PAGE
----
Posted by Jonathan Maus (Publisher/Editor) on April 19th, 2012 at 2:02 pm
Portland is wider than a bike tire.
(Photos: Jim Parsons)
Super citizen activist Jim Parsons is at again. And this time, he’s mad about a bike-wheeling eating storm drain smack dab in the middle of downtown Portland and what he feels is a lack of action by the City to fix it.
Parsons has garnered quite a reputation for his tenacious, street-level activism that focuses on roadway hazards like overgrown vegetation (he carries pruning sheers in his panniers), potholes (he carries spray paint to mark them), and especially, storm drain grates (he’ll lift and turn them himself if possible so any gaps are perpendicular to traffic). (Learn more about him in our profile from a few years back.)
Last week, Jim found a prime example of a hazardous storm drain grate that, “could pose a bicycle safety hazard” on the southwest corner of SW 6th and Harrison (across from the PSU Bike Hub). Jim called the City’s 24-hour maintenance hotline (on speed-dial of course) and emailed a few contacts about it (along with a photo). “In this photo,” he wrote, “you can see my friend’s bike’s tire can easily slip inside the gap. If he had been riding when that happened, we can imagine the results.”
Jim says its a common problem he comes across: A grate that is too small for the opening it sits in and therefore a gap is created along one edge. As backup to his concerns, Jim cites Oregon Revised Statute 810.150 that states, “… storm drains… shall be designed and installed… with grates or covers so that bicycle traffic may pass over the drains safely and without obstruction or interference.”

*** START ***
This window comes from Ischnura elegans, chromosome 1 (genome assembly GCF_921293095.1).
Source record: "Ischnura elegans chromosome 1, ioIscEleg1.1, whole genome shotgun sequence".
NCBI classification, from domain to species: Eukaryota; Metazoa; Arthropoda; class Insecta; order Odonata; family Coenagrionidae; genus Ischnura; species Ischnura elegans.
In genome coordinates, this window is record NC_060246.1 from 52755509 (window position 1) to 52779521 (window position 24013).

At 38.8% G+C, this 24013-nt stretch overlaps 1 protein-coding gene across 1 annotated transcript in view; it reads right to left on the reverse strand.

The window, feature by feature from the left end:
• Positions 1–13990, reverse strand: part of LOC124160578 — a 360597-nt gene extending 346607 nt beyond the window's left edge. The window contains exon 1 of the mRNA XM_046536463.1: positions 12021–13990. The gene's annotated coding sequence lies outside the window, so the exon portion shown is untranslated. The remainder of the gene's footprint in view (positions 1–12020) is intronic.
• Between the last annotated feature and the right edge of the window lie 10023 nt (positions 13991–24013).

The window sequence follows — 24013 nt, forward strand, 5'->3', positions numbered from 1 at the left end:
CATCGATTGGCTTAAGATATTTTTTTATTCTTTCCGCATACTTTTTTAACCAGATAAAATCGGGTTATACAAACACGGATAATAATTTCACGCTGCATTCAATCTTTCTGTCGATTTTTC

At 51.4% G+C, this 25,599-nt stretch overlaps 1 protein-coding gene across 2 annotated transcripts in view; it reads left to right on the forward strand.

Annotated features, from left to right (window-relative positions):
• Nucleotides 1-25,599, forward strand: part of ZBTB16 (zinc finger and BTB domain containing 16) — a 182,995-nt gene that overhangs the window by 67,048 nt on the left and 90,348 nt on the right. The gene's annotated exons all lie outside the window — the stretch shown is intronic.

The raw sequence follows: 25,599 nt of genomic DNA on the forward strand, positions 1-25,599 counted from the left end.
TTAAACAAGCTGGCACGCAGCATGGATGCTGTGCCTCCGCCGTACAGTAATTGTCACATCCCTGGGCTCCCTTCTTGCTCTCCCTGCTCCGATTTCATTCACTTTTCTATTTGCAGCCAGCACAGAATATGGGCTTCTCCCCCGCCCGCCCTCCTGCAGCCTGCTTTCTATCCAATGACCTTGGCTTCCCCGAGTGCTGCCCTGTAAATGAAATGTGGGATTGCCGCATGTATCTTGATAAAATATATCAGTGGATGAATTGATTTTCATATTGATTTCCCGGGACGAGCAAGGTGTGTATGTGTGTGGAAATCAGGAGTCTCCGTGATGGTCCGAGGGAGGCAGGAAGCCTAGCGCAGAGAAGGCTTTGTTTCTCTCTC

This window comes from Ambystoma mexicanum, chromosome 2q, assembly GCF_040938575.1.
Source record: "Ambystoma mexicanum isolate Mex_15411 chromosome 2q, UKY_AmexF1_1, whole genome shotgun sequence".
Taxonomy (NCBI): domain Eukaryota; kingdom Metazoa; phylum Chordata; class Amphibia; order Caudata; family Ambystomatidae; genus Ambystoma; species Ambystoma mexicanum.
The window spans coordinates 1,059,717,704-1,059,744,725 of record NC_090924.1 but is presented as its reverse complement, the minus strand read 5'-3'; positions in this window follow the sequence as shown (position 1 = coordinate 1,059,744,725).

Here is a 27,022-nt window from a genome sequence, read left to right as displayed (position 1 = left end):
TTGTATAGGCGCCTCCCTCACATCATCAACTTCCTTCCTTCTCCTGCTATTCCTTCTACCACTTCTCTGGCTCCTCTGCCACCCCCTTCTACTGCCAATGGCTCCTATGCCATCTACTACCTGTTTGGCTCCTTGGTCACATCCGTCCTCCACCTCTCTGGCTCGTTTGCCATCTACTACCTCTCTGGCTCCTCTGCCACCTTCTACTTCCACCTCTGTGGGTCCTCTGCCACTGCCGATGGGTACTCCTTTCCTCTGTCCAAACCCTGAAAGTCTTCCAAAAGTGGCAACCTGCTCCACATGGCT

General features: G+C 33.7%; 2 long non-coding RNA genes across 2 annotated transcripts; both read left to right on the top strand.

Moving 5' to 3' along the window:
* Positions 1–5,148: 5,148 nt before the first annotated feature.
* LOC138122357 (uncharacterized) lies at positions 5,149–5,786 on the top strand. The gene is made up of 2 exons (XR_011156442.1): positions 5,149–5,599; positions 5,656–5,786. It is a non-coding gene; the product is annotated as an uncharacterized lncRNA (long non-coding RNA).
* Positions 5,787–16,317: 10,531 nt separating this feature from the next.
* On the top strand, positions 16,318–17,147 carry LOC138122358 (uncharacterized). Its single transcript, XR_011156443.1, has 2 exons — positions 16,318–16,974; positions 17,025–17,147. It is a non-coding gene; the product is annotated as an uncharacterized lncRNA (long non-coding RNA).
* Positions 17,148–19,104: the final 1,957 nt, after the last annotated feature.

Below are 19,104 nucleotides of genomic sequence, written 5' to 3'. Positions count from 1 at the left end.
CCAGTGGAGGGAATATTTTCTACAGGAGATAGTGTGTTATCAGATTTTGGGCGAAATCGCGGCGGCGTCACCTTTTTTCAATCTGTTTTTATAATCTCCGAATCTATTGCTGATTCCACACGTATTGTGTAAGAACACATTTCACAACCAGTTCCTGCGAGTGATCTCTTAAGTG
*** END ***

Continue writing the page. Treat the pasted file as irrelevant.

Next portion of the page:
After several days passed, Jim kept widening the CC list on his emails and continued to ask for answers. He eventually worked his way up to Kelly Shephard, the City of Portland’s Senior Public Works Supervisor.
Shephard left a voicemail for Jim about the issue; but it wasn’t the answer Jim was hoping for. In the voicemail, Shephard said the gaps are necessary and “designed” into the drains, “so that the workers can get them out.” Shephard added that his employees have experienced back injuries when debris clogs up in narrow gaps and makes the grates harder to remove.
“They have to be able to be removed when they need to be cleaned out, and without those gaps, they would not be able to remove them,” Shephard said in the voicemail.
Then Shephard suggested that people traveling by bike steer clear of the grates:
“I would encourage bicyclists to avoid catchbasin grates when they are riding… I would encourage bicyclists to ride over the middle of the grate as much as possible to avoid that edge…”
In a follow-up email, Shephard advised Jim to contact PBOT’s specifications manager if he’d like to pursue a formal change to the policy. “Please remember though,” Shepard added, “all proposed changes must take into account both worker and public safety.”
Here’s how Jim sees it:
“It’s my belief that larger gaps should be along the short end of the rectangle (perpendicular to traffic direction) to allow for the needed leverage for installation/removal. I also feel that a smaller gap is required for the longer edge of the rectangle (parallel to traffic). Is it really necessary for gaps as much as 7/8ths of an inch (parallel to traffic) to allow for removal and maintenance?”
This is an interesting issue. Is the way workers remove a storm drain grate more important than fixing what is clearly a safety hazard to road users? Does PBOT have places on the roadway where they’d advise people driving cars to avoid due to safety concerns?